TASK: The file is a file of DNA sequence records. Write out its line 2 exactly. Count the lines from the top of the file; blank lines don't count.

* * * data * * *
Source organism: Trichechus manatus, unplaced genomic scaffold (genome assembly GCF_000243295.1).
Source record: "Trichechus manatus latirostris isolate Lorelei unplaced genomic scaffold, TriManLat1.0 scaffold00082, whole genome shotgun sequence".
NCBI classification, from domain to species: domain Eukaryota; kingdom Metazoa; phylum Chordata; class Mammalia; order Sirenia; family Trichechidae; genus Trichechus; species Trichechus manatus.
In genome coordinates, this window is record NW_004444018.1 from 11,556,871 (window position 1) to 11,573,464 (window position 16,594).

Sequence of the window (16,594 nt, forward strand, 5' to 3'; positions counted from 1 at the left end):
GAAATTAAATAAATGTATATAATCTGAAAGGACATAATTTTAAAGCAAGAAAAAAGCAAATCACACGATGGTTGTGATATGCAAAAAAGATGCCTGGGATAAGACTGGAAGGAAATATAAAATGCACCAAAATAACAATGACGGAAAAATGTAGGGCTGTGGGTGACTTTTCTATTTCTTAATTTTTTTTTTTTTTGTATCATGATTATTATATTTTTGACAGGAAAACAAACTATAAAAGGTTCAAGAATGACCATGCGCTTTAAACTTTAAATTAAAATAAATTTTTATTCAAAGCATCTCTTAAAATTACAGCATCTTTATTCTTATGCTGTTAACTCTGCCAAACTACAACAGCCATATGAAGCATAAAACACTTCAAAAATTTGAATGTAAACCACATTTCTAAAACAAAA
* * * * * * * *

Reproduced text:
Source record: "Trichechus manatus latirostris isolate Lorelei unplaced genomic scaffold, TriManLat1.0 scaffold00082, whole genome shotgun sequence".